'Well-Tempered' Marsalis brings Baroque classics to BU
Publication: Press & Sun Bulletin
Author: Chris Kocher
Date: October 22, 2014
When most people think of Grammy Award-winning saxophonist and composer Branford Marsalis, the first thing that comes to mind is jazz — and rightly so.
After all, he shares his birthplace with jazz music itself — New Orleans — and he grew up in a talented musical household. His pianist father, Ellis Marsalis Jr., earned critical praise for his modernist take on the distinctly American genre and, as an educator, taught others how to swing. It’s no surprise that Branford and brothers Wynton (trumpet), Delfeayo (trombone) and Jason (drums) took up the family business, too.
However, he says, “classical music has always been an interest for me. Performing it is something that has developed over the last 10 years, but I’ve been listening to it since I was a kid.”
What he needed was the opportunity, and that developed organically out of his 2001 album “Creation” with the Orpheus Chamber Orchestra, which featured works by Ravel, Milhaud and Debussy. Since then, among various jazz projects, he has toured the United States with the Philarmonia Brasileira (performing works by Brazilian composer Heitor Villa-Lobos) and performed with the New York Philharmonic.
His latest collaboration is a 20-city tour with the Chamber Orchestra of Philadelphia dubbed “Marsalis Well-Tempered,” which comes to Binghamton University’s Anderson Center on Tuesday night. The program focuses on Baroque masterpieces from the 17th and 18th centuries, transcribing oboe or violin solos for saxophone on pieces by Albinoni, Bach, Purcell, Handel, Vivaldi and others.
His latest album is a more singular affair: “In My Solitude” (to be released, coincidentally, on Tuesday by OKey Records) features a recording of a solo performance in San Francisco’s Grace Cathedral.
In an interview from Los Angeles last week, Marsalis spoke of the challenges of classical music versus jazz, as well as some of the best advice his dad ever gave to him.
QUESTION: What qualities do classical music and jazz share, and how are they different?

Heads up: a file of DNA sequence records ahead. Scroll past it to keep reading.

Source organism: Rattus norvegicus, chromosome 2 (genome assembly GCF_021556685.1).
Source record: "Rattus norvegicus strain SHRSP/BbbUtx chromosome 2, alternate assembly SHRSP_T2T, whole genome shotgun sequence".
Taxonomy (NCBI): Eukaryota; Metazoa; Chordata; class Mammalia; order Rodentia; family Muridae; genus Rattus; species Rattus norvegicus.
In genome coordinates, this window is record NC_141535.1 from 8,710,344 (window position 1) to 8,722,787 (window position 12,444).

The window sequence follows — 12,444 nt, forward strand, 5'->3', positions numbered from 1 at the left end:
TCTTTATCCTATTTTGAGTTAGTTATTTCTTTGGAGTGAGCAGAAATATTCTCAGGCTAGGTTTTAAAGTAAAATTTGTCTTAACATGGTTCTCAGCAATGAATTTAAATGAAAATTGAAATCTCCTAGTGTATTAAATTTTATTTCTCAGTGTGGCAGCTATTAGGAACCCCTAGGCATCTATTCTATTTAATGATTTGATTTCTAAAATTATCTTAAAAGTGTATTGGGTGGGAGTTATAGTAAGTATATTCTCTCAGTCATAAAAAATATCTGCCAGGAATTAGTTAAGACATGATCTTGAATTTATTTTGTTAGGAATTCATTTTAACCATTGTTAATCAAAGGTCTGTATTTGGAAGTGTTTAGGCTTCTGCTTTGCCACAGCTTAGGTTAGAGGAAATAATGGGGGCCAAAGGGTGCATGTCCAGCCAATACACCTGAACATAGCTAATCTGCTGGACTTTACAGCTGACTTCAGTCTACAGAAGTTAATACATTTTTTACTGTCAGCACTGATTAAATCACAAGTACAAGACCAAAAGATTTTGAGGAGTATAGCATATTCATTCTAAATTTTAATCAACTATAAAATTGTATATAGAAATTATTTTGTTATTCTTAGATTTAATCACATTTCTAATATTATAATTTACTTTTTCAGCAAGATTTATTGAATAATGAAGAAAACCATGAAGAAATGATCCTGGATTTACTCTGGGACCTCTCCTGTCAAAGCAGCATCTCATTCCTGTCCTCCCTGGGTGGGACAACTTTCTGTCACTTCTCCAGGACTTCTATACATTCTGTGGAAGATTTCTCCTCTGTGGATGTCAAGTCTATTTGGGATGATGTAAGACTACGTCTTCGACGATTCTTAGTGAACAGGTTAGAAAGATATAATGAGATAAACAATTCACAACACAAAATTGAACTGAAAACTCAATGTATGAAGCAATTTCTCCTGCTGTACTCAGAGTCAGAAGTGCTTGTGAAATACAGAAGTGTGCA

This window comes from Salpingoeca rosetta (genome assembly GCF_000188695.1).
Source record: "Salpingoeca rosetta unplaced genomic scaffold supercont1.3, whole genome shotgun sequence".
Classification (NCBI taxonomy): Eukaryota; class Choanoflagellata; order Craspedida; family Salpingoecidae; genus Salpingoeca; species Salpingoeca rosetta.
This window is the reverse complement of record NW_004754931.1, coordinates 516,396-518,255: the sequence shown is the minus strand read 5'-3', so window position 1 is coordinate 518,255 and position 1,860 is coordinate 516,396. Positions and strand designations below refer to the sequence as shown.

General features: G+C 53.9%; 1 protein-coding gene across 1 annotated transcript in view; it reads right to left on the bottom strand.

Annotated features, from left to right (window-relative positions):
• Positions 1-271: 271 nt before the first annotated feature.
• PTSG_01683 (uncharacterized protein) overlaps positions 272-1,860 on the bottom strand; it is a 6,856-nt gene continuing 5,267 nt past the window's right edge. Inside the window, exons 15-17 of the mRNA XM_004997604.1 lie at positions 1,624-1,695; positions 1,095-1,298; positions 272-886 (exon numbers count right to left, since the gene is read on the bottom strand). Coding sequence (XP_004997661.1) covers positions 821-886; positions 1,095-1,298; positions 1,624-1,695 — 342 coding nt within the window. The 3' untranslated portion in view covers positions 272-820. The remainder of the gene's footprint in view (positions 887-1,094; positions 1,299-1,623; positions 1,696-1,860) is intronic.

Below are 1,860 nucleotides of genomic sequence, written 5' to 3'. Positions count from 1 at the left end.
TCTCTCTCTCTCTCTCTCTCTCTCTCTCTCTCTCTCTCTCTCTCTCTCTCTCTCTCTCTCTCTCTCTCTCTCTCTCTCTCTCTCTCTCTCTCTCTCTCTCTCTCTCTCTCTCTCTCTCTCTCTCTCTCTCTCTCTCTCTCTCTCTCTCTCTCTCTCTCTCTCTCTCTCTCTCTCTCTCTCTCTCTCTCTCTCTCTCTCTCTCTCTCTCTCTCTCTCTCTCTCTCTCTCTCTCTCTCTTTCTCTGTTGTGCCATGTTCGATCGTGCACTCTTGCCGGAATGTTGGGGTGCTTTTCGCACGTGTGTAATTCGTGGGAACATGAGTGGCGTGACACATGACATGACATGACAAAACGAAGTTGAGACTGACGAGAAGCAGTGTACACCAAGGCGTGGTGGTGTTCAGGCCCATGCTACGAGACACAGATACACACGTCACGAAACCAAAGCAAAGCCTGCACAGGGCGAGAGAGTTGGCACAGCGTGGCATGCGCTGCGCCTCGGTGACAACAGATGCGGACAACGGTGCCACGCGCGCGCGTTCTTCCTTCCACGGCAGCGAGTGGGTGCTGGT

MARSALIS: I think the qualities that all styles of music share are that people like songs with a good beat and a strong melody, regardless of the genre.
In classical music, there’s a level of precision that can’t be ignored, and in other styles of music the lyrics are sometimes more important, the melody is really catchy, and the lack of virtuosity isn’t an impediment. In classical music, you have to be able to play your instrument very well, but you also have to be able to play music very well, and it’s hard to combine both of those things.
In that way, it’s very similar to jazz, because there are a lot of guys who play their instruments really well but their music thing is lacking. I’ve never been in a situation where I’ve had to practice as much and still at the end still have a greater possibility of failure that with classical music.
Q: When you’re here at Binghamton University, it’s part of a new tour with the Chamber Orchestra of Philadelphia performing Baroque music. How did that collaboration come about?
MARSALIS: It started out in a conversation with my former agent, Mark Maluso. He broached the idea of me playing soprano (sax) in a Baroque setting. I got excited at the possibility and started buying records, and I flew to London to take some lessons with Stephen Preston, who’s a Baroque flautist. I did all of these things even before the tour was confirmed, because if it was going to happen, I wanted to be prepared — and if it didn’t happen, I get the reward of learning a new style of music and working on it.